The new regulation also points out that the advanced braking systems, intelligent speed assistance, emergency lane-keeping systems, driver drowsiness and attention warning and reversing detection have a high potential to reduce casualty numbers significantly. 

The regulation states that the data should be processed in a close-loop system in the event data recorder, in accordance with the Union data protection law. The data should only be recorded and retained if it’s necessary to the purpose for which it was recorded.  

The regulation was introduced in November 2019 and will apply to all new vehicles placed on the EU market, registered or entered into service from July 6, 2022.  

Read the Regulation (EU) 2019/2144 in full here >> 

The Moving Forward Act  

Also, the US government sees the potential of driver monitoring systems for improving road safety. In the recently approved Moving Forward Act there’s a passage devoted to advanced crash system research including „Driver monitoring systems that will minimize driver disengagement, prevent automation complacency, and account for foreseeable misuse of the automation.”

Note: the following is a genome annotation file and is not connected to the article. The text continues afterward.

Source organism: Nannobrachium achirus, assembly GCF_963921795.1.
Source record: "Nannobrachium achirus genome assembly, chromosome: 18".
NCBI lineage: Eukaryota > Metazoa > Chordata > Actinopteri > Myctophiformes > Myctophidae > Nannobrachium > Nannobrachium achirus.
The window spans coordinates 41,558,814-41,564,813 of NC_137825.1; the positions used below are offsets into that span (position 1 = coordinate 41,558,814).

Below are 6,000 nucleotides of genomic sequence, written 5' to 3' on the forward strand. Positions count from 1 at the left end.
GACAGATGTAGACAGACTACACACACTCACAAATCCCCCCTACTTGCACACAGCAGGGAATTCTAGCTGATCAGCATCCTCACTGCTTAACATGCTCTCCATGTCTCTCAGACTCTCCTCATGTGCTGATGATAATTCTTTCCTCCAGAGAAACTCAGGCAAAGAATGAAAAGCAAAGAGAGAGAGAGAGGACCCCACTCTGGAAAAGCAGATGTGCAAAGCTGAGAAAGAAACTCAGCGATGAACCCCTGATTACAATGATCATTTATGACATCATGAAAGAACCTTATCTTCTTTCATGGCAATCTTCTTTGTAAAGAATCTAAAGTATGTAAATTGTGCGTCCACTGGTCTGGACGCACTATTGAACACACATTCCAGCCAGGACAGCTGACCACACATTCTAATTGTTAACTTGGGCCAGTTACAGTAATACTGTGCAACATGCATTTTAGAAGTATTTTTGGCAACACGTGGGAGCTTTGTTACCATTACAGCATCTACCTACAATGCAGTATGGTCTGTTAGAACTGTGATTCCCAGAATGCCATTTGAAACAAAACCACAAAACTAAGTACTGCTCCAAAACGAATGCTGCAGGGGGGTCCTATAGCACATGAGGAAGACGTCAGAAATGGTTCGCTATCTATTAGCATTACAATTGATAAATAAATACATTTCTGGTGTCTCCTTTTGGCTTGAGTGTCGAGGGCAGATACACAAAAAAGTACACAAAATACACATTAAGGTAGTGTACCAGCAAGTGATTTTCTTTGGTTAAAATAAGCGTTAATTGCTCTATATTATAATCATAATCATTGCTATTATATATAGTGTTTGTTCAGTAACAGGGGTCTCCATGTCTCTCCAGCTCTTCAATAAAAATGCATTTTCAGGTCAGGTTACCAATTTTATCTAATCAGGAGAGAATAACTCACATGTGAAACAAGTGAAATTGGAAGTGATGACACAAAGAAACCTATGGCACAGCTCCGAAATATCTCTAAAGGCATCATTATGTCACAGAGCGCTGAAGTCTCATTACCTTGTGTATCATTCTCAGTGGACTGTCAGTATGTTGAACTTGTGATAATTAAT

Moreover, the research should also cover lane keeping assistance systems and automatic crash data notification systems. The former will help steer a vehicle to keep it within its driving lane. The latter will notify emergency service about a crash in a way that allows for assessment of potential injuries and emergency response. The anonymized data will also be gathered for the purpose of safety research and statistical analysis.